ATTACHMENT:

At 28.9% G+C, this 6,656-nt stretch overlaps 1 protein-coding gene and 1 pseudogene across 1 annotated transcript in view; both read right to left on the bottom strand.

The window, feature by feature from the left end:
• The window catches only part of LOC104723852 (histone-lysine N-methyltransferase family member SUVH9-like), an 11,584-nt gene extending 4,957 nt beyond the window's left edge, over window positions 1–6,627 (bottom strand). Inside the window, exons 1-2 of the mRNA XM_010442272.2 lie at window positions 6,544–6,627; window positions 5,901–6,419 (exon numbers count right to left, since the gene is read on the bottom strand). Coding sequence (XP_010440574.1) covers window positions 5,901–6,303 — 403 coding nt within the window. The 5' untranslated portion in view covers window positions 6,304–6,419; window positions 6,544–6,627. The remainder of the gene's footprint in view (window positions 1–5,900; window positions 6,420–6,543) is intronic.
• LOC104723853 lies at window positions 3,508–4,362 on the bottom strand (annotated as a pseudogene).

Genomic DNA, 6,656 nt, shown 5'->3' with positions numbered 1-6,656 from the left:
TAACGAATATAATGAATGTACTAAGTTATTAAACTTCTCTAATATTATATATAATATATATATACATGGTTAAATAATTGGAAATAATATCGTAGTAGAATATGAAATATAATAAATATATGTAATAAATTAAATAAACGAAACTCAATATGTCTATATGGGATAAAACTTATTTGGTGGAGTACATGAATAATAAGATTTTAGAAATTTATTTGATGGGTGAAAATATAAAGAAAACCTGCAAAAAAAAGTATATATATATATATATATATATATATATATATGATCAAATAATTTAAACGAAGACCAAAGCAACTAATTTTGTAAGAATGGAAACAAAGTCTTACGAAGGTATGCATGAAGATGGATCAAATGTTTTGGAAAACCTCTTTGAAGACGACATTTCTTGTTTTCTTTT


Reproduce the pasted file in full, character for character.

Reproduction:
At 28.9% G+C, this 6,656-nt stretch overlaps 1 protein-coding gene and 1 pseudogene across 1 annotated transcript in view; both read right to left on the bottom strand.

The window, feature by feature from the left end:
• The window catches only part of LOC104723852 (histone-lysine N-methyltransferase family member SUVH9-like), an 11,584-nt gene extending 4,957 nt beyond the window's left edge, over window positions 1–6,627 (bottom strand). Inside the window, exons 1-2 of the mRNA XM_010442272.2 lie at window positions 6,544–6,627; window positions 5,901–6,419 (exon numbers count right to left, since the gene is read on the bottom strand). Coding sequence (XP_010440574.1) covers window positions 5,901–6,303 — 403 coding nt within the window. The 5' untranslated portion in view covers window positions 6,304–6,419; window positions 6,544–6,627. The remainder of the gene's footprint in view (window positions 1–5,900; window positions 6,420–6,543) is intronic.
• LOC104723853 lies at window positions 3,508–4,362 on the bottom strand (annotated as a pseudogene).

Genomic DNA, 6,656 nt, shown 5'->3' with positions numbered 1-6,656 from the left:
TAACGAATATAATGAATGTACTAAGTTATTAAACTTCTCTAATATTATATATAATATATATATACATGGTTAAATAATTGGAAATAATATCGTAGTAGAATATGAAATATAATAAATATATGTAATAAATTAAATAAACGAAACTCAATATGTCTATATGGGATAAAACTTATTTGGTGGAGTACATGAATAATAAGATTTTAGAAATTTATTTGATGGGTGAAAATATAAAGAAAACCTGCAAAAAAAAGTATATATATATATATATATATATATATATATATGATCAAATAATTTAAACGAAGACCAAAGCAACTAATTTTGTAAGAATGGAAACAAAGTCTTACGAAGGTATGCATGAAGATGGATCAAATGTTTTGGAAAACCTCTTTGAAGACGACATTTCTTGTTTTCTTTT